Corporate value is a multi-dimensional concept. Purpose, values and principles are part of corporate ideology/philosophy that shapes a unique culture and a corporate brand. There is a substantial overlap between the core values of the organization and those of the individuals who work within it. Misunderstanding of value variety could either stifle innovation or cause change management failure. It is important to celebrate the diversity of individual values and talents around that common core; it’s also critical to elaborate the core message behind value. If there is value conflict, understand the cause and effect, set certain criteria that everyone agrees with, and collectively, you can become more value-added, progress-oriented.

To perceive and preserve "business value," identify stories on the basis of the "strategic" or "tactical" value, you need to have a very clear idea of the overall "value proposition" as well as your business model. The whole value chain needs to be seamlessly aligned and engaged by sharing the value so customers and stakeholders - from suppliers, employees, shareholders, get their fair share, and ensure organizations become sustainable and "future proof." In order to show value, first, all parties need to agree on the common value proposition, then, you need to be able to measure it. The guidance offers the most added values because it's objective and exact.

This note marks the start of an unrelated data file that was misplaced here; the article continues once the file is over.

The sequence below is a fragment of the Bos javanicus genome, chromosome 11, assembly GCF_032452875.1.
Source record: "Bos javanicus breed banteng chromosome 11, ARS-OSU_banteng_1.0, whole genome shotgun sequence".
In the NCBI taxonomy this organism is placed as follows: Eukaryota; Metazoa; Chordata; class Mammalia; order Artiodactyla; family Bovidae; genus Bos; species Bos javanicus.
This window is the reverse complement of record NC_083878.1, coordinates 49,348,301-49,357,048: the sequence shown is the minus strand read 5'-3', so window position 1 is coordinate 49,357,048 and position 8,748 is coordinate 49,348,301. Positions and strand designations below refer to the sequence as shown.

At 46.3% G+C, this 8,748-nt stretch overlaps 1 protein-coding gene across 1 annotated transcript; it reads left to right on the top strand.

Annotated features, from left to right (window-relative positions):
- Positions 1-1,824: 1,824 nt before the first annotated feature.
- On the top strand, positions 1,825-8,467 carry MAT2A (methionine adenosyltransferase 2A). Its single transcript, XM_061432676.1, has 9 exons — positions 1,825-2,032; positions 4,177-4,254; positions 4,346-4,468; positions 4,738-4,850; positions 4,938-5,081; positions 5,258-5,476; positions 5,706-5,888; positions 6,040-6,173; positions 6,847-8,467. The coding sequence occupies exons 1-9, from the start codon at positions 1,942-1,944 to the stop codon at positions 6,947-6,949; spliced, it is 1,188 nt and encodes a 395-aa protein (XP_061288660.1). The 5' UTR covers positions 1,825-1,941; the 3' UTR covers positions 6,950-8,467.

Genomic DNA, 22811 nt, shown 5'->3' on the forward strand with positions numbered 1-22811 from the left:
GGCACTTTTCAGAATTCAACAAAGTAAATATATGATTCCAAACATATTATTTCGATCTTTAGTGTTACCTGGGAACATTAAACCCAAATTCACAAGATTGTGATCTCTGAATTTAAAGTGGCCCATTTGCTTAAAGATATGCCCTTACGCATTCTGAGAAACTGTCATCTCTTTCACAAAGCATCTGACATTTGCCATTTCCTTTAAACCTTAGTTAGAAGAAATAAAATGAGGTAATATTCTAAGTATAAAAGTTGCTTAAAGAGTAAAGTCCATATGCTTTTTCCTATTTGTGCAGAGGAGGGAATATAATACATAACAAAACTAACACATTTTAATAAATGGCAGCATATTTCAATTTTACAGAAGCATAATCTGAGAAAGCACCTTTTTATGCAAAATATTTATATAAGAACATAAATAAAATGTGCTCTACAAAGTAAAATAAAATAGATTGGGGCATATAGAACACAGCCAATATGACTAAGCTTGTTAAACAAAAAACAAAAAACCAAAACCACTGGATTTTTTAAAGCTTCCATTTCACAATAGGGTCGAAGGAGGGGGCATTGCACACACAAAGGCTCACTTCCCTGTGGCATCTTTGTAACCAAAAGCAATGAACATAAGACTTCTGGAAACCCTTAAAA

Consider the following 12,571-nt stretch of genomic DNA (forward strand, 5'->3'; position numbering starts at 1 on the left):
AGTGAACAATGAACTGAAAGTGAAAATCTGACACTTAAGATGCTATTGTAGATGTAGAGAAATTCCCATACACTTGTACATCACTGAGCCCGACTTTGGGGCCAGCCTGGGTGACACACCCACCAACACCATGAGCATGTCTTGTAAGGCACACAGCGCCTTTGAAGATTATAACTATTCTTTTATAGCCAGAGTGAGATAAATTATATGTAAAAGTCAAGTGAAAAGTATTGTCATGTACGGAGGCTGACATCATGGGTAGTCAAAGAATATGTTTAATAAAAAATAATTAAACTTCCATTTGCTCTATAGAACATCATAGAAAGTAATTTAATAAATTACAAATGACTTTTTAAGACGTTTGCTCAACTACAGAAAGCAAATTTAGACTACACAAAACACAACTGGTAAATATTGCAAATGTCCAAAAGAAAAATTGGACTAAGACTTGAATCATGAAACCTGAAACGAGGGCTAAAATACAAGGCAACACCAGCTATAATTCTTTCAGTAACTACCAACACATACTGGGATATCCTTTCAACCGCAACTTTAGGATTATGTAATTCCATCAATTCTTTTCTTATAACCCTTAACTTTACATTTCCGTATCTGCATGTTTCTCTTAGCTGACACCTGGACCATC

Good value management improves business performance; great value management accelerates value-added innovation:
There are hard and soft business values, to achieve high business value, build a good innovation strategy to drive value-added innovation. It can create a clear line of sight between the enterprise vision and how to build a balanced portfolio with mixed breakthrough innovation and incremental innovation. If shareholders valued innovation more, then, they would value companies that devote resources toward future innovation more than those that optimize short-term profits.

To be value-conscious is critical, as the ultimate innovation isn't what you do; it's what you deliver for results to delight customers or varying stakeholders, and how being innovative becomes the state of mind. People-centric value enhancement is important to evaluate innovation. It’s about knowing that enhancement might be a matter of perception, and increasing value might be reached by alternative ways. By practice, systematic innovation is a structured process and set of practical tools used to design, build or improve products/services/processes that deliver new value to customers or satisfy employees consistently.

Values Management requires a close examination of all of the organization's vision, mission, purposes, strategy, culture, and leadership. It’s also important to set proper guidance coupled with deep understanding, both based on clear visibility to enhance multidimensional value and improve business effectiveness and performance.